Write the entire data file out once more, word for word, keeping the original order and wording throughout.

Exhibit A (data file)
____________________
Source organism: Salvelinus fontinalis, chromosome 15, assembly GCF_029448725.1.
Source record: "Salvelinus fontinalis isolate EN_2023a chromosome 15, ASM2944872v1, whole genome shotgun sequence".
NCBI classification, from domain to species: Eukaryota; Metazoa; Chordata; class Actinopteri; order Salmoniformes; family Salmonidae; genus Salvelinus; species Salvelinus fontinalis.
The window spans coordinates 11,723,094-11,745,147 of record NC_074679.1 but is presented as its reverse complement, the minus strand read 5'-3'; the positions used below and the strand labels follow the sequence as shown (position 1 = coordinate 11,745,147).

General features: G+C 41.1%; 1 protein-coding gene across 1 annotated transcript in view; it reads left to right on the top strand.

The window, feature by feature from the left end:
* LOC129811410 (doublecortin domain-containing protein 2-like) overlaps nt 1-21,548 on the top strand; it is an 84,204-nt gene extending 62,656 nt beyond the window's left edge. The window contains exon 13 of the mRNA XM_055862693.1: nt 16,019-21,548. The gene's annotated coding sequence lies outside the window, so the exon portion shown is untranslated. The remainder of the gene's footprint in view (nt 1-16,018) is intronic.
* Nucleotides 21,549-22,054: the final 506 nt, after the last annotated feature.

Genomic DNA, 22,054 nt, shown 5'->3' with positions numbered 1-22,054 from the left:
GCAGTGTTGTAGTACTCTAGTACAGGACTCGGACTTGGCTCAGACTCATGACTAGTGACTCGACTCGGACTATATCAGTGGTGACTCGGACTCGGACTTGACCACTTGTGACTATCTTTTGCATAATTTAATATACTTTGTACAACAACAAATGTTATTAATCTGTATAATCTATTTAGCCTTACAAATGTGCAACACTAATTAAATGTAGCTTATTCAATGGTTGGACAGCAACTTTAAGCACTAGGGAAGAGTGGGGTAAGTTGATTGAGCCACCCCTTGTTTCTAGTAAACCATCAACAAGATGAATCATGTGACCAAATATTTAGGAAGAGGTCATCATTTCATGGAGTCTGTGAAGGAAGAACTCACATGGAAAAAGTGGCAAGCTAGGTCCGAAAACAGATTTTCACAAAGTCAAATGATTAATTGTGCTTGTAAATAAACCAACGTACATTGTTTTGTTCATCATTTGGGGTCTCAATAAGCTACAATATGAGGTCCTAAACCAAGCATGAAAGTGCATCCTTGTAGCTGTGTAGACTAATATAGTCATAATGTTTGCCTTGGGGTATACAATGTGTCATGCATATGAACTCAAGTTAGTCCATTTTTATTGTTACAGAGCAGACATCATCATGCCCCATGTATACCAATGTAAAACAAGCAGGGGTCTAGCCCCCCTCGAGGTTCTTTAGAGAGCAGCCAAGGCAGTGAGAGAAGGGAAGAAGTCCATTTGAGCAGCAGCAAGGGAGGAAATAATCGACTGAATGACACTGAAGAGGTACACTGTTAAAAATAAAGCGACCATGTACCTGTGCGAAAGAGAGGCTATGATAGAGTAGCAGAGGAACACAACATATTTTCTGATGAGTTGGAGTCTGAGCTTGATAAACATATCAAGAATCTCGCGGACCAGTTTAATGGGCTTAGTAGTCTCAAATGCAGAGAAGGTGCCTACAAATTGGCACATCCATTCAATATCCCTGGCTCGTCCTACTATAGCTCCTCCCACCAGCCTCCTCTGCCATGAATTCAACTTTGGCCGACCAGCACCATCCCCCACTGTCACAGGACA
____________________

Source organism: Salvelinus fontinalis, chromosome 15, assembly GCF_029448725.1.
Source record: "Salvelinus fontinalis isolate EN_2023a chromosome 15, ASM2944872v1, whole genome shotgun sequence".
NCBI classification, from domain to species: Eukaryota; Metazoa; Chordata; class Actinopteri; order Salmoniformes; family Salmonidae; genus Salvelinus; species Salvelinus fontinalis.
The window spans coordinates 11,723,094-11,745,147 of record NC_074679.1 but is presented as its reverse complement, the minus strand read 5'-3'; the positions used below and the strand labels follow the sequence as shown (position 1 = coordinate 11,745,147).

General features: G+C 41.1%; 1 protein-coding gene across 1 annotated transcript in view; it reads left to right on the top strand.

The window, feature by feature from the left end:
* LOC129811410 (doublecortin domain-containing protein 2-like) overlaps nt 1-21,548 on the top strand; it is an 84,204-nt gene extending 62,656 nt beyond the window's left edge. The window contains exon 13 of the mRNA XM_055862693.1: nt 16,019-21,548. The gene's annotated coding sequence lies outside the window, so the exon portion shown is untranslated. The remainder of the gene's footprint in view (nt 1-16,018) is intronic.
* Nucleotides 21,549-22,054: the final 506 nt, after the last annotated feature.

Genomic DNA, 22,054 nt, shown 5'->3' with positions numbered 1-22,054 from the left:
GCAGTGTTGTAGTACTCTAGTACAGGACTCGGACTTGGCTCAGACTCATGACTAGTGACTCGACTCGGACTATATCAGTGGTGACTCGGACTCGGACTTGACCACTTGTGACTATCTTTTGCATAATTTAATATACTTTGTACAACAACAAATGTTATTAATCTGTATAATCTATTTAGCCTTACAAATGTGCAACACTAATTAAATGTAGCTTATTCAATGGTTGGACAGCAACTTTAAGCACTAGGGAAGAGTGGGGTAAGTTGATTGAGCCACCCCTTGTTTCTAGTAAACCATCAACAAGATGAATCATGTGACCAAATATTTAGGAAGAGGTCATCATTTCATGGAGTCTGTGAAGGAAGAACTCACATGGAAAAAGTGGCAAGCTAGGTCCGAAAACAGATTTTCACAAAGTCAAATGATTAATTGTGCTTGTAAATAAACCAACGTACATTGTTTTGTTCATCATTTGGGGTCTCAATAAGCTACAATATGAGGTCCTAAACCAAGCATGAAAGTGCATCCTTGTAGCTGTGTAGACTAATATAGTCATAATGTTTGCCTTGGGGTATACAATGTGTCATGCATATGAACTCAAGTTAGTCCATTTTTATTGTTACAGAGCAGACATCATCATGCCCCATGTATACCAATGTAAAACAAGCAGGGGTCTAGCCCCCCTCGAGGTTCTTTAGAGAGCAGCCAAGGCAGTGAGAGAAGGGAAGAAGTCCATTTGAGCAGCAGCAAGGGAGGAAATAATCGACTGAATGACACTGAAGAGGTACACTGTTAAAAATAAAGCGACCATGTACCTGTGCGAAAGAGAGGCTATGATAGAGTAGCAGAGGAACACAACATATTTTCTGATGAGTTGGAGTCTGAGCTTGATAAACATATCAAGAATCTCGCGGACCAGTTTAATGGGCTTAGTAGTCTCAAATGCAGAGAAGGTGCCTACAAATTGGCACATCCATTCAATATCCCTGGCTCGTCCTACTATAGCTCCTCCCACCAGCCTCCTCTGCCATGAATTCAACTTTGGCCGACCAGCACCATCCCCCACTGTCACAGGACA